Alt Text

Yes it would be harsh, and would probably make me feel bad at first, but hey, reality often hurts.

Of course it's not a good practice to scold a junior like this when s/he's still new to the job, but eventually it's necessary sometimes in my opinion(only if there's a reason for it).

5. It's more difficult to understand something new

Whenever I encounter something new, like a piece of code, obviously I'm trying to understand it, but many time so would fail, and just give up. And that's bad.

In cases like this, it would be really great if there was someone I could ask "hey, what does this code block do? I just can't understand it"

That's all I think

I really just shared my thoughts and experiences. Thanks for reading!

Top comments (7)

krkd profile image

Those are very good points that reflect an unfortunate reality for me as well, made worse by the fact that I'm not a programmer interested in programming, with a professional circle of security people and a social circle that is entirely non-technical. Another important thing that you don't address is the social aspect of it all.

I'm not talking about the points that you already mentioned, such as a lack of feedback or slower learning, but the purely social aspect of it - to put it blunt, the lack of shitposting. If you're stuck with a frustrating problem or having a bad day just chatting with like-minded people about this and that is a good way to relief some of the negative feelings . That, combined with seeing other people working on their projects, can be a tremendous boost for your own progress.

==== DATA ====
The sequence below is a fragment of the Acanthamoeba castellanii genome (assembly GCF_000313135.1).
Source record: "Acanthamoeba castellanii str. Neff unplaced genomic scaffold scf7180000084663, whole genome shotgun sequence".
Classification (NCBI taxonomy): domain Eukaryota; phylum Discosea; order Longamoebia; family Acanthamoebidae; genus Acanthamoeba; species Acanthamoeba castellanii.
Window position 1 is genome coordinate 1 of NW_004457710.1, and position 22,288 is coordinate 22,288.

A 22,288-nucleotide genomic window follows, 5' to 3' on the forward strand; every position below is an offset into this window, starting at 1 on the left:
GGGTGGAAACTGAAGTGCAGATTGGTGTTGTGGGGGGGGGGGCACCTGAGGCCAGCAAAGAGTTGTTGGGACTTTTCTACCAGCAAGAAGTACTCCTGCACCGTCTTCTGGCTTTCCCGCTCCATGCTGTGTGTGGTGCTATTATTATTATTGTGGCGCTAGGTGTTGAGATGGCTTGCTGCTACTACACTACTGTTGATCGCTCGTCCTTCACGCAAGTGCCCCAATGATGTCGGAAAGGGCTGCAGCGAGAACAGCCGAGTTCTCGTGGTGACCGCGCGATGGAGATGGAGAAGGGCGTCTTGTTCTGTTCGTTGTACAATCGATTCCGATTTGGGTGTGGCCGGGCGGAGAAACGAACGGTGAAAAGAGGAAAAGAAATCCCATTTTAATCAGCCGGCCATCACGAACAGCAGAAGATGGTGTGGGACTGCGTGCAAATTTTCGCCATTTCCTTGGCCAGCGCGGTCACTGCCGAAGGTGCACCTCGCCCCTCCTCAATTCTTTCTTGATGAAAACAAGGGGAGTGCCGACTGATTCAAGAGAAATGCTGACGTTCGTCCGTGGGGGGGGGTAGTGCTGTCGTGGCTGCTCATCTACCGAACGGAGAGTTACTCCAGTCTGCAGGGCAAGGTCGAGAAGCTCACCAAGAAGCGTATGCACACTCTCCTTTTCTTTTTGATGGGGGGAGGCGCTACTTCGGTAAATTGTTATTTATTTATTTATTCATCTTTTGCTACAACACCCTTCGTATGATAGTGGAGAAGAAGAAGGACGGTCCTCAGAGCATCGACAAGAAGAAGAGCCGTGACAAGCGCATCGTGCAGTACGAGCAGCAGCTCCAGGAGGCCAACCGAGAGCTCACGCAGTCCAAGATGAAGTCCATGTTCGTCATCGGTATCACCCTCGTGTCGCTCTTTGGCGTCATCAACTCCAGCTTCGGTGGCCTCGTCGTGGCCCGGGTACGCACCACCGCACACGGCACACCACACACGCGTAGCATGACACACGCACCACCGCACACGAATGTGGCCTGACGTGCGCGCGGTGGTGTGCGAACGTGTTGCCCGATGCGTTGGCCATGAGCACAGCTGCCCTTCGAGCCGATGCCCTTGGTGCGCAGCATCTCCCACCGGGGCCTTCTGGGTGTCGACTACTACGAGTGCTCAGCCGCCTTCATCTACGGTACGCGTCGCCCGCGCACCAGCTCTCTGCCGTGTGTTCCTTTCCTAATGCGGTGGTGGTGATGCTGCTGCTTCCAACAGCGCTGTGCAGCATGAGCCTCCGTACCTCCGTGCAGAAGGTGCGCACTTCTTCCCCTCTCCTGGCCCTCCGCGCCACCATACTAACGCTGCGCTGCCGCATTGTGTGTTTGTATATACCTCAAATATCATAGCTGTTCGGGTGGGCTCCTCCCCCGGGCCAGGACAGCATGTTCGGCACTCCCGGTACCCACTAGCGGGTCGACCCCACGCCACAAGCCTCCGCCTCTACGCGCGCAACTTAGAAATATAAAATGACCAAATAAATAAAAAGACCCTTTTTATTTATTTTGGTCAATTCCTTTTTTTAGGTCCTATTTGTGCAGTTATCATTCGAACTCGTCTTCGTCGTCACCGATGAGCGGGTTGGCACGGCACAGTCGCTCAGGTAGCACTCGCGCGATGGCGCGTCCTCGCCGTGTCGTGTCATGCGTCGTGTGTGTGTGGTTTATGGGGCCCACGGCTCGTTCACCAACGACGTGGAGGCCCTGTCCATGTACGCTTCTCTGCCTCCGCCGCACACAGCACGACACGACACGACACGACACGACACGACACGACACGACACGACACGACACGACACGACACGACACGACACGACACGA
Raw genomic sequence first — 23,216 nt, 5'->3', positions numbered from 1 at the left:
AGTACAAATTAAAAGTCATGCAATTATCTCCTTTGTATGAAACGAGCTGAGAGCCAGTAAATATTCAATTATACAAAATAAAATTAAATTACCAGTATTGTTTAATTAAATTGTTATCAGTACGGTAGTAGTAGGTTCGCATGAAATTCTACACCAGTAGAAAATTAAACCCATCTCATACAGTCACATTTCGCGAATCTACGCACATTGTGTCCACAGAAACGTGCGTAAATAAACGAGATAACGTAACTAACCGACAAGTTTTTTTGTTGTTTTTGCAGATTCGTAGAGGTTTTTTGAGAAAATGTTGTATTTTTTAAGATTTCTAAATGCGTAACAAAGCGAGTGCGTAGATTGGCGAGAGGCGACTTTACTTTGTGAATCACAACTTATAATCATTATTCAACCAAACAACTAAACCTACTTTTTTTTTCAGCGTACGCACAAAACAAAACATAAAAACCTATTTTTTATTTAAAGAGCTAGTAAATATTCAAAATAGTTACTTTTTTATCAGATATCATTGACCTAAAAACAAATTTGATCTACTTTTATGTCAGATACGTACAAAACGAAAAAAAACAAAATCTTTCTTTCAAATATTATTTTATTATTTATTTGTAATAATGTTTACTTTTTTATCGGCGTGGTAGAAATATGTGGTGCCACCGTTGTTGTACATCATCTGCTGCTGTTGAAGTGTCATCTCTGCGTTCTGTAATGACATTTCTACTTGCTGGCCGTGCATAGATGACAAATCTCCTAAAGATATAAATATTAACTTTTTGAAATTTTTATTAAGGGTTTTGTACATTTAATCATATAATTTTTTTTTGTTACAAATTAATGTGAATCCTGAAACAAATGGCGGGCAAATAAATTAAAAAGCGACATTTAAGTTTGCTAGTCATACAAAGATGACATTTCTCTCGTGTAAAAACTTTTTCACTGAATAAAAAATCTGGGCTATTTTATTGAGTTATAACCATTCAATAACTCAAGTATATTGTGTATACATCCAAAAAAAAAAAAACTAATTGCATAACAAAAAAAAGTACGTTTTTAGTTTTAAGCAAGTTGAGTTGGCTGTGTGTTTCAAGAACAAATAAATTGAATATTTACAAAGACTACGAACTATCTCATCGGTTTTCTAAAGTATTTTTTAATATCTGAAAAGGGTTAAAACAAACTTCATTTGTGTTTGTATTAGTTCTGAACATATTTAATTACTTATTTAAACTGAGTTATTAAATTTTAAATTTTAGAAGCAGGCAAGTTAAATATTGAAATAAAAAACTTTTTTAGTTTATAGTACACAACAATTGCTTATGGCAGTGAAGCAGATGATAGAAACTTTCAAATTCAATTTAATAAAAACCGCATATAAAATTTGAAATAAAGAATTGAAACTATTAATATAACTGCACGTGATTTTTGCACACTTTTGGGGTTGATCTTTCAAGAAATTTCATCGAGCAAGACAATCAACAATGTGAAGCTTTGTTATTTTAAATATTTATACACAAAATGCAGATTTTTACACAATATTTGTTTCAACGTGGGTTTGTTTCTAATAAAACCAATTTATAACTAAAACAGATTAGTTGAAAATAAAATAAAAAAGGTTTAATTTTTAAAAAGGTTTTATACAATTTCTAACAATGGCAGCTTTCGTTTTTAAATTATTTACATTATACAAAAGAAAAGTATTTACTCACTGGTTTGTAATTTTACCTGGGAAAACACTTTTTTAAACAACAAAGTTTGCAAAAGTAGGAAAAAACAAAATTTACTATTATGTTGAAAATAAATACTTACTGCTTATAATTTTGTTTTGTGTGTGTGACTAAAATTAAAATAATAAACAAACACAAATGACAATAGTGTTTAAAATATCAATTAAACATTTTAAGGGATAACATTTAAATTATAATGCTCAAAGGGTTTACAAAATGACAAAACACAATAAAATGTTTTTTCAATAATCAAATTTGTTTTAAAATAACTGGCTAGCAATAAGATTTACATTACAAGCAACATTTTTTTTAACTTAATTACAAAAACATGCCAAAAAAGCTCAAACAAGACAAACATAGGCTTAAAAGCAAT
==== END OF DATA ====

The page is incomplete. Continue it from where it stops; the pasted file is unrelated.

To end this comment on a more positive note: From my experience with communities existing around a specific topics you are interested in, DEV being an example, you eventually make these social connections on your own. You meet the same people in the comments, follow them on social media and more often than not you'll end up in a group chat that you regularly hang out in. Luckily the problem you describe is one that tends to solve itself to some extent.

kyokidg profile image
George Brata

There are tons of communities on the internet with like-minded people you can connect with. I'll (shamelessly) plug my Javascript Shitposting community here, you are welcome to join anytime:

ghadir31 profile image

That's exactly what I am going through. No one to look at my code and tell me why it's good/bad, and no one to ask for help when I am learning something new. I have to learn something new now and I just feel so overwhelmed because I keep on having to learn. I guess it's part of being a programmer, but having something who knows how to already do this would make it so much easier.

omaryehia profile image

man you explained what I feel, thank you

juancarlospaco profile image
Juan Carlos

Theres always online communities, that you can get into.

Or you can just start one!, I started a Nim community, and I was already on Python one.

nkratzmeyer profile image
Nathan Kratzmeyer

Same boat here. :( I can't wait to get a job with a team of other developers that I can talk to and learn from.